maintained a residence in Chicago until her death
two years later so it seems likely he was in
visiting the Fletchers. A year prior to his
death, in December, 1909, his company filed for bankruptcy in
Chicago, despite optimism twelve months prior.
Discrepancies and addendum
newspapers inaccurately reported William's age as
seventy and his middle initial as C rather than M. Nothing
was reported as to where the pair were seated in the
Iroquois so the difficulty of their escape is not
known. I failed to learn anything about
Marjorie's body size but even a small teenaged girl
would have weighed around a hundred pounds. Her mother, as an adult, was 5'5".
Either the story of their escape from the Iroquois was exaggerated, grandpa was very
fit or his adrenalin surge was extraordinary.
birth years were reported for William in official documents,
sometimes 1842 and on his death
The Illinois Theater
Fire Memorial Association considered funding Fletcher's facility
but some of the association's early financial leaders had lost
enthusiasm for building a hospital. Interest
was later rekindled and the association established a
hospital on Market st.
*** Richard's father,
Richard Matthew Fletcher Sr, was a noted Huntsville, Alabama
physician, civil war surgeon and interesting
character. (See his obituary and notation at
April 6, 1913 it was announced that Marjorie Ford
engaged, wedding date not yet known. Turned
out to be two months later, on June 4, 1913.
The engagement notice
included the tidbit that she had spent the better
part of her life in Paris. That may have come as news to her high school friends and
newspapers who covered her pre-deb social
activities in Chicago 1906-1909. I looked for
evidence of a European tour 1910-1913 in
immigration records but found no record of Marjorie traveling outside the country
prior to 1913.
Her mother applied for a passport in 1900 and
Marjorie traveled after marriage but if she left the
country prior to 1913, I didn't find evidence of it.
Not wanting to jump to conclusions, I checked
social notices for news of pre-1913 travels and
found a May, 1912 newspaper blurb reporting that
Anna and Marjorie had just returned to Chicago after a
two-year world tour and would soon be headed for
their summer home in Marblehead. No mention of Huntsville, Alabama where lived
husband Richard Fletcher and where Anna's father was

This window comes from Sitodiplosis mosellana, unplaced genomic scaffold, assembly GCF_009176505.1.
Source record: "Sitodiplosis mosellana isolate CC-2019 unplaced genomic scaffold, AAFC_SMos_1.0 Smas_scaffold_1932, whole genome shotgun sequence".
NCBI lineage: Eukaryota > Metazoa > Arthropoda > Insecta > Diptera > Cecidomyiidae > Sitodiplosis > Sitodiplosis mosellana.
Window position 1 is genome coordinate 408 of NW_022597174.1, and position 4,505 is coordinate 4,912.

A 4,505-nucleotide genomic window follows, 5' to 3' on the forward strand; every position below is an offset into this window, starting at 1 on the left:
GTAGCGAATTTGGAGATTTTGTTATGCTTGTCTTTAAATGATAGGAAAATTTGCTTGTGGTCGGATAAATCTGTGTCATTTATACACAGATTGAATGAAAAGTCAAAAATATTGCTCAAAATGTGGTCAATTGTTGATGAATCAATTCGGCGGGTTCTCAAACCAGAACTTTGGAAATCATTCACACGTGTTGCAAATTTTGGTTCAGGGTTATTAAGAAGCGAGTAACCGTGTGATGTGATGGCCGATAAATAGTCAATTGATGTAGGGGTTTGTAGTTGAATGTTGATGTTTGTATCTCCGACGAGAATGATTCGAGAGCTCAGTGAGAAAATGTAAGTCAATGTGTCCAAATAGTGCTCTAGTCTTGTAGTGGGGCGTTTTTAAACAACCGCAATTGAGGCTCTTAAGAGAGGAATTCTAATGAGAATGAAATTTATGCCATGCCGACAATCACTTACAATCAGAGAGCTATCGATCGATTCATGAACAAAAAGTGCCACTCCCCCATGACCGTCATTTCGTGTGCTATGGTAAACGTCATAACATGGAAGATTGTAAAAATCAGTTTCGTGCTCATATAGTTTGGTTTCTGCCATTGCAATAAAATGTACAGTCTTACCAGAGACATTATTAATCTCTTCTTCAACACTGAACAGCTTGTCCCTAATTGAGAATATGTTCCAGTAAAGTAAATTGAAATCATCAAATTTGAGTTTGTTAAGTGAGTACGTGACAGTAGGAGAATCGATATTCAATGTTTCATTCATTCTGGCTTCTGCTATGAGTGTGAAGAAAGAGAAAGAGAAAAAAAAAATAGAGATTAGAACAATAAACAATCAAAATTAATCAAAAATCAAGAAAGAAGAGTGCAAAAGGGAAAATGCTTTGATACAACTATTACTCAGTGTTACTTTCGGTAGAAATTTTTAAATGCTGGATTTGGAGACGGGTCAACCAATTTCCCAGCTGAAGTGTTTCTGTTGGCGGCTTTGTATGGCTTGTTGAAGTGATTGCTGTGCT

visiting and dying in December 1910, in the middle
of that two-year tour. No evidence either of the family in Marblehead. Even for an eighteen year
old, two years is not "the better part of a life" but Anna and Marjorie
may have gotten away with a very spotty story.
Majorie certainly snared a better husband than did
the heroine in James Cameron's Titanic when
her mother set about selling her for a slice of Security pie.
In fairness, Anna's father and
husband had both bankrupted 1907-1909, her
husband and their provider died in 1912 and she was only forty-two
years old. Her mother Letitia was still
living, thus apt to go through much of whatever
remained of William Ford's estate after the
Anna and Marjorie may have analyzed the situation and
concluded their best alternative to taking in
laundry was to find a prosperous husband for
Note to Huntsville
historians: the gravestone of Richard
Matthew Fletcher Sr. is inscribed with an incorrect death year.
As the obituaries in 1905 newspapers reflect, he
died in 1905, not 1906. Most probably the
stone was redone some time after his death, perhaps at the death of his wife
in 1910, and the engraver or relative who
provided info to the engraver, erred. Were it
the engraver, it would likely have been corrected so
was probably one of the many Fletcher children.
Daughter Octavia who in 1964 wrote a biography about
her father, citing the wrong year of death is a good
prospect. Ordinarily a grave inscription or
daughter's recollection should be reliable but it is
unlikely his obituary was printed a year prematurely
in two newspapers.